Knee Arthritis

Knee Arthritis 2017-08-03T17:55:24+00:00

The information below was taken from our eBook, “Operations for Knee Arthritis: What To Do When All Else Has Failed To Stop Your Knee Pain.” For more information on this and our other eBooks,

Knee arthritis is a potentially devastating condition that affects millions of individuals and costs billions of dollars to treat in the United States alone. In general, knee arthritis involves the breakdown or degeneration of the joint lining (called articular cartilage) on the ends of the bones in the knee joint and may also involve loss of the normal amount of space between these bones. Below is an x-ray of a knee without arthritis, which has a normal amount of joint space between the femur (thigh bone) and tibia (shin bone).

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Now take a look at a knee arthritis and a complete loss of the joint space on one side – frequently called a “bone-on-bone” situation. This patient is a candidate for a unicompartmental (partial) knee replacement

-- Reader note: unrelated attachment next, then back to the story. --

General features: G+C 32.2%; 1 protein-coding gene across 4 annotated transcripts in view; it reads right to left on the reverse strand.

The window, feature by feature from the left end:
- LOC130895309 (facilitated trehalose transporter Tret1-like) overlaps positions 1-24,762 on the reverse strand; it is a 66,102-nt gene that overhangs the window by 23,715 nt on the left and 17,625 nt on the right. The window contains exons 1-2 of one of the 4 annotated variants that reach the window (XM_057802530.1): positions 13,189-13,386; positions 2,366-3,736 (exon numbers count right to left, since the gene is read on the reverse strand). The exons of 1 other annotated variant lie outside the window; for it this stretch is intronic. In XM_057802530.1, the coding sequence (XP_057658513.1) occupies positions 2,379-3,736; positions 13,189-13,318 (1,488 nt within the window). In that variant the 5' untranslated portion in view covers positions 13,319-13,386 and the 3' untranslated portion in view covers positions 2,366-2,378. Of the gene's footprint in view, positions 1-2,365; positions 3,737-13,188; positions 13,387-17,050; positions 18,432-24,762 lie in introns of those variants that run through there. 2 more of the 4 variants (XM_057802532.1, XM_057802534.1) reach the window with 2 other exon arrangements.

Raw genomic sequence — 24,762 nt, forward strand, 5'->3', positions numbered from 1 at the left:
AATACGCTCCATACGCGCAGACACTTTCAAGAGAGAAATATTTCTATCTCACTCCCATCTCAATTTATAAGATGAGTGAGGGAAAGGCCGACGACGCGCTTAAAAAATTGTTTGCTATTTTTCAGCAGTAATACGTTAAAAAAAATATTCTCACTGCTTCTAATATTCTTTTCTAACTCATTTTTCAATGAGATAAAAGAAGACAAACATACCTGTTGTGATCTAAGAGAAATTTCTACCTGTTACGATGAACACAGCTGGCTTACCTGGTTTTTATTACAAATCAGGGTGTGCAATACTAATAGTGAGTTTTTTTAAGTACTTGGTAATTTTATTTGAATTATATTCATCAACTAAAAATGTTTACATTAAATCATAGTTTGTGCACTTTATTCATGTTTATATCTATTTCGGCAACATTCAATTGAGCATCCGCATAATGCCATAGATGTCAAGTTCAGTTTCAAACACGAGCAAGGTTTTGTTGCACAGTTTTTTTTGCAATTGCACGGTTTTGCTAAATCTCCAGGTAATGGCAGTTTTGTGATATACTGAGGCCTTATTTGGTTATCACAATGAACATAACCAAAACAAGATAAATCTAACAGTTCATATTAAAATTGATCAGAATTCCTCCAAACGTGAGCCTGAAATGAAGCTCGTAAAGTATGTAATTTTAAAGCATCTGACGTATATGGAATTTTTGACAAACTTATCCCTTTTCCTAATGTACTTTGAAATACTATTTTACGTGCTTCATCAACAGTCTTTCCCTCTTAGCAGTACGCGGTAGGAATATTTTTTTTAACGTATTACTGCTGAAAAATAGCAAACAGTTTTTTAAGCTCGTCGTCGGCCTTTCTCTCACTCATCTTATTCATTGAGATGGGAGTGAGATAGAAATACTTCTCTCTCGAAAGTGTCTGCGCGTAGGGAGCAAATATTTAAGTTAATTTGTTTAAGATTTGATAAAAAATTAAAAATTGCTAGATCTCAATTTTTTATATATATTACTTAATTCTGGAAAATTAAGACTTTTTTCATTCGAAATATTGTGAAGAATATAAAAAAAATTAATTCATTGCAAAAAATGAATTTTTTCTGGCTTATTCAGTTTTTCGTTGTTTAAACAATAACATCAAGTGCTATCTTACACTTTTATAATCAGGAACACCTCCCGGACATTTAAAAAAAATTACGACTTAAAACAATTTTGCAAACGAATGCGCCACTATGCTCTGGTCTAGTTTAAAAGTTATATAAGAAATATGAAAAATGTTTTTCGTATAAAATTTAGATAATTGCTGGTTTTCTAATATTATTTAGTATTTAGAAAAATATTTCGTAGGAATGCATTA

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Here is a photograph taken during arthroscopic surgery of a knee with normal cartilage surfaces.

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Below is a photograph of a knee that has lost nearly all of the cartilage surfaces. The meniscus was torn and removed years ago.

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There are many types of knee arthritis that may affect joints, the most common being osteoarthritis, post-traumatic knee arthritis, and rheumatoid.